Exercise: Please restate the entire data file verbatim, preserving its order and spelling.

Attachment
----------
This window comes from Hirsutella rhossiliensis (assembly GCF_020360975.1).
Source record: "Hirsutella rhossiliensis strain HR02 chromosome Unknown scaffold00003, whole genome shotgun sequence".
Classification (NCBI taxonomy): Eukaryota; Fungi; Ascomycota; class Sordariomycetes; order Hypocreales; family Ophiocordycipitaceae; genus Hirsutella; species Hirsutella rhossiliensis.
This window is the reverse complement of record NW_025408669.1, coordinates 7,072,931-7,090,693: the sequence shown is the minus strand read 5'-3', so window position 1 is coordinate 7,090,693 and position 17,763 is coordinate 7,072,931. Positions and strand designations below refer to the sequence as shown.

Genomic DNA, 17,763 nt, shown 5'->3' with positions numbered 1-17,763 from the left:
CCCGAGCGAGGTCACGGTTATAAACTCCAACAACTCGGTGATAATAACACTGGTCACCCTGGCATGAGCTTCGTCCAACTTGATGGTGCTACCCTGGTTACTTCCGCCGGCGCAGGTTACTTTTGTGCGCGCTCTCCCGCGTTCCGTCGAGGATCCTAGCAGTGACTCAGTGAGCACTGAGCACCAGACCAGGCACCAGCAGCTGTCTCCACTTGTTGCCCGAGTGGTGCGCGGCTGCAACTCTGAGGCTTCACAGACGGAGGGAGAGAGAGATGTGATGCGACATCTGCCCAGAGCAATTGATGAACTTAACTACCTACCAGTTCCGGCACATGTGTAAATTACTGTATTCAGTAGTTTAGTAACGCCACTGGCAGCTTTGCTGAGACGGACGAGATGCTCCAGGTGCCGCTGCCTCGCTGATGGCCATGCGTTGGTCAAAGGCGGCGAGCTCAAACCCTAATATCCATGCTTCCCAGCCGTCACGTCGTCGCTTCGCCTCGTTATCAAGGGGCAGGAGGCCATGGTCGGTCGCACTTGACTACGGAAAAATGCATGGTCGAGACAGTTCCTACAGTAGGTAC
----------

This window comes from Hirsutella rhossiliensis (assembly GCF_020360975.1).
Source record: "Hirsutella rhossiliensis strain HR02 chromosome Unknown scaffold00003, whole genome shotgun sequence".
Classification (NCBI taxonomy): Eukaryota; Fungi; Ascomycota; class Sordariomycetes; order Hypocreales; family Ophiocordycipitaceae; genus Hirsutella; species Hirsutella rhossiliensis.
This window is the reverse complement of record NW_025408669.1, coordinates 7,072,931-7,090,693: the sequence shown is the minus strand read 5'-3', so window position 1 is coordinate 7,090,693 and position 17,763 is coordinate 7,072,931. Positions and strand designations below refer to the sequence as shown.

Genomic DNA, 17,763 nt, shown 5'->3' with positions numbered 1-17,763 from the left:
CCCGAGCGAGGTCACGGTTATAAACTCCAACAACTCGGTGATAATAACACTGGTCACCCTGGCATGAGCTTCGTCCAACTTGATGGTGCTACCCTGGTTACTTCCGCCGGCGCAGGTTACTTTTGTGCGCGCTCTCCCGCGTTCCGTCGAGGATCCTAGCAGTGACTCAGTGAGCACTGAGCACCAGACCAGGCACCAGCAGCTGTCTCCACTTGTTGCCCGAGTGGTGCGCGGCTGCAACTCTGAGGCTTCACAGACGGAGGGAGAGAGAGATGTGATGCGACATCTGCCCAGAGCAATTGATGAACTTAACTACCTACCAGTTCCGGCACATGTGTAAATTACTGTATTCAGTAGTTTAGTAACGCCACTGGCAGCTTTGCTGAGACGGACGAGATGCTCCAGGTGCCGCTGCCTCGCTGATGGCCATGCGTTGGTCAAAGGCGGCGAGCTCAAACCCTAATATCCATGCTTCCCAGCCGTCACGTCGTCGCTTCGCCTCGTTATCAAGGGGCAGGAGGCCATGGTCGGTCGCACTTGACTACGGAAAAATGCATGGTCGAGACAGTTCCTACAGTAGGTAC